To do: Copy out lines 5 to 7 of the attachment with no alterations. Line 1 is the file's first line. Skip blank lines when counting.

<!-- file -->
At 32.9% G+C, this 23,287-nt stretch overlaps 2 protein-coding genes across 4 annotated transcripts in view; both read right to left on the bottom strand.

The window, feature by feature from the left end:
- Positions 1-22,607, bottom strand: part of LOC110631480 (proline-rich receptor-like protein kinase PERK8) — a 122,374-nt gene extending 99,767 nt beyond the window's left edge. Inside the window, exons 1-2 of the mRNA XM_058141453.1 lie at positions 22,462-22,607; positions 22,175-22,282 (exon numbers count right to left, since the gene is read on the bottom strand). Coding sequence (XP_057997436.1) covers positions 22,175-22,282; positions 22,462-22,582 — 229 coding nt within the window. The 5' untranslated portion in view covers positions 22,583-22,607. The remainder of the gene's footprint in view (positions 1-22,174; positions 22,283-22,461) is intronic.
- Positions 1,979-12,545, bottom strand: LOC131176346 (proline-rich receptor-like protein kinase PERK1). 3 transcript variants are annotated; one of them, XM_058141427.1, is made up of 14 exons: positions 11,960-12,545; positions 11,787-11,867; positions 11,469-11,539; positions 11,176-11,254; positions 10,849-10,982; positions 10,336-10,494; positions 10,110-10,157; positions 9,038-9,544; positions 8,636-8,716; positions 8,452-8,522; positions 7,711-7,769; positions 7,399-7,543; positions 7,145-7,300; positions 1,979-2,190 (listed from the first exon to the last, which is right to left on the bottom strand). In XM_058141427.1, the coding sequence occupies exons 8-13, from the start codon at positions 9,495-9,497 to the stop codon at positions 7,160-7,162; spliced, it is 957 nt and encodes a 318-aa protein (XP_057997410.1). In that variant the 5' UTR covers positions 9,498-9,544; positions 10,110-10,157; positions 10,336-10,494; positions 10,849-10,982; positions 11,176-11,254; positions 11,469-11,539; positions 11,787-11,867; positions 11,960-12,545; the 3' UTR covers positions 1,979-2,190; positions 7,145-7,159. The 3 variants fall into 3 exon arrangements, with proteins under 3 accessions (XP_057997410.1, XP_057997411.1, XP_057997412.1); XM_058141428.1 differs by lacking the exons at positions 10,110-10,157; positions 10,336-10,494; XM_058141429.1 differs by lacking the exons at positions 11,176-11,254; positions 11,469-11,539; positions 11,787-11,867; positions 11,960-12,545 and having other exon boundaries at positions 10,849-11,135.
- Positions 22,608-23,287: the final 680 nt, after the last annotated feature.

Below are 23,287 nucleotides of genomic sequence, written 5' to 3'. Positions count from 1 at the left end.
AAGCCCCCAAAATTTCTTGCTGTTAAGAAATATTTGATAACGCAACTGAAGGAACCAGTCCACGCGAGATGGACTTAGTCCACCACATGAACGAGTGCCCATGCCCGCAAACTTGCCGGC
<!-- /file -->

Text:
- Positions 22,608-23,287: the final 680 nt, after the last annotated feature.

Below are 23,287 nucleotides of genomic sequence, written 5' to 3'. Positions count from 1 at the left end.
AAGCCCCCAAAATTTCTTGCTGTTAAGAAATATTTGATAACGCAACTGAAGGAACCAGTCCACGCGAGATGGACTTAGTCCACCACATGAACGAGTGCCCATGCCCGCAAACTTGCCGGC